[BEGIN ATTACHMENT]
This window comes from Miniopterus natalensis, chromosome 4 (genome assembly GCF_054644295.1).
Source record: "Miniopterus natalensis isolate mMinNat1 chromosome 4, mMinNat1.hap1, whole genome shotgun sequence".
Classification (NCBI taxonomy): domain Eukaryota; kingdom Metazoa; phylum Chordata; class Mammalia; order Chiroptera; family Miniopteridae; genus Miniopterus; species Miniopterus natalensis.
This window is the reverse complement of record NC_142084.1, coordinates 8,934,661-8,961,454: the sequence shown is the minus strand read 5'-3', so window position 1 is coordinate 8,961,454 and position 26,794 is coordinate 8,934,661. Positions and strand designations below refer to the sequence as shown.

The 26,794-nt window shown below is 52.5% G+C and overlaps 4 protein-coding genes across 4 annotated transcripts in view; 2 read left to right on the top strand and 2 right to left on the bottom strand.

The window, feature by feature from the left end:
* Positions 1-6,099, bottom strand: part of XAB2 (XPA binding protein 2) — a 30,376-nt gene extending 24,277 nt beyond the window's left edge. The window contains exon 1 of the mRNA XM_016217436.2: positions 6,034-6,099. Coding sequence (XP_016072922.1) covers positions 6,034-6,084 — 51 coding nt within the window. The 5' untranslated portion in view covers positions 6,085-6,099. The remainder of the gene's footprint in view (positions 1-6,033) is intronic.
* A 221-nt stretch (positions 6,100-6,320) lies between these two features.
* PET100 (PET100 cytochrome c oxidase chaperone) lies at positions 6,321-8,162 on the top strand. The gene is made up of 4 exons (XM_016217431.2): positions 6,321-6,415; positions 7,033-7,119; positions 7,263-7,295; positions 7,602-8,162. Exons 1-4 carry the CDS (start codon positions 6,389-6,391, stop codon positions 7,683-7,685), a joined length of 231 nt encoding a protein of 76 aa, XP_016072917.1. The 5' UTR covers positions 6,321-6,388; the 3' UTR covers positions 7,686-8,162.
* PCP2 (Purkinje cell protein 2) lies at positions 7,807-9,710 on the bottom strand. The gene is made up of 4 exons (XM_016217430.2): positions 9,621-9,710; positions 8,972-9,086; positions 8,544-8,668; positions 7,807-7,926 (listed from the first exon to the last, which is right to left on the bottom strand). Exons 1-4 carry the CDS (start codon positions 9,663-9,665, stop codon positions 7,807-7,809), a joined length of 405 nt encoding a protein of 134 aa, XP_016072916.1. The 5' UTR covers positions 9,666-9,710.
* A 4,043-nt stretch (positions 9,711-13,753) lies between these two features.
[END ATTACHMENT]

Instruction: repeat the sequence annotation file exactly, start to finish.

This window comes from Miniopterus natalensis, chromosome 4 (genome assembly GCF_054644295.1).
Source record: "Miniopterus natalensis isolate mMinNat1 chromosome 4, mMinNat1.hap1, whole genome shotgun sequence".
Classification (NCBI taxonomy): domain Eukaryota; kingdom Metazoa; phylum Chordata; class Mammalia; order Chiroptera; family Miniopteridae; genus Miniopterus; species Miniopterus natalensis.
This window is the reverse complement of record NC_142084.1, coordinates 8,934,661-8,961,454: the sequence shown is the minus strand read 5'-3', so window position 1 is coordinate 8,961,454 and position 26,794 is coordinate 8,934,661. Positions and strand designations below refer to the sequence as shown.

The 26,794-nt window shown below is 52.5% G+C and overlaps 4 protein-coding genes across 4 annotated transcripts in view; 2 read left to right on the top strand and 2 right to left on the bottom strand.

The window, feature by feature from the left end:
* Positions 1-6,099, bottom strand: part of XAB2 (XPA binding protein 2) — a 30,376-nt gene extending 24,277 nt beyond the window's left edge. The window contains exon 1 of the mRNA XM_016217436.2: positions 6,034-6,099. Coding sequence (XP_016072922.1) covers positions 6,034-6,084 — 51 coding nt within the window. The 5' untranslated portion in view covers positions 6,085-6,099. The remainder of the gene's footprint in view (positions 1-6,033) is intronic.
* A 221-nt stretch (positions 6,100-6,320) lies between these two features.
* PET100 (PET100 cytochrome c oxidase chaperone) lies at positions 6,321-8,162 on the top strand. The gene is made up of 4 exons (XM_016217431.2): positions 6,321-6,415; positions 7,033-7,119; positions 7,263-7,295; positions 7,602-8,162. Exons 1-4 carry the CDS (start codon positions 6,389-6,391, stop codon positions 7,683-7,685), a joined length of 231 nt encoding a protein of 76 aa, XP_016072917.1. The 5' UTR covers positions 6,321-6,388; the 3' UTR covers positions 7,686-8,162.
* PCP2 (Purkinje cell protein 2) lies at positions 7,807-9,710 on the bottom strand. The gene is made up of 4 exons (XM_016217430.2): positions 9,621-9,710; positions 8,972-9,086; positions 8,544-8,668; positions 7,807-7,926 (listed from the first exon to the last, which is right to left on the bottom strand). Exons 1-4 carry the CDS (start codon positions 9,663-9,665, stop codon positions 7,807-7,809), a joined length of 405 nt encoding a protein of 134 aa, XP_016072916.1. The 5' UTR covers positions 9,666-9,710.
* A 4,043-nt stretch (positions 9,711-13,753) lies between these two features.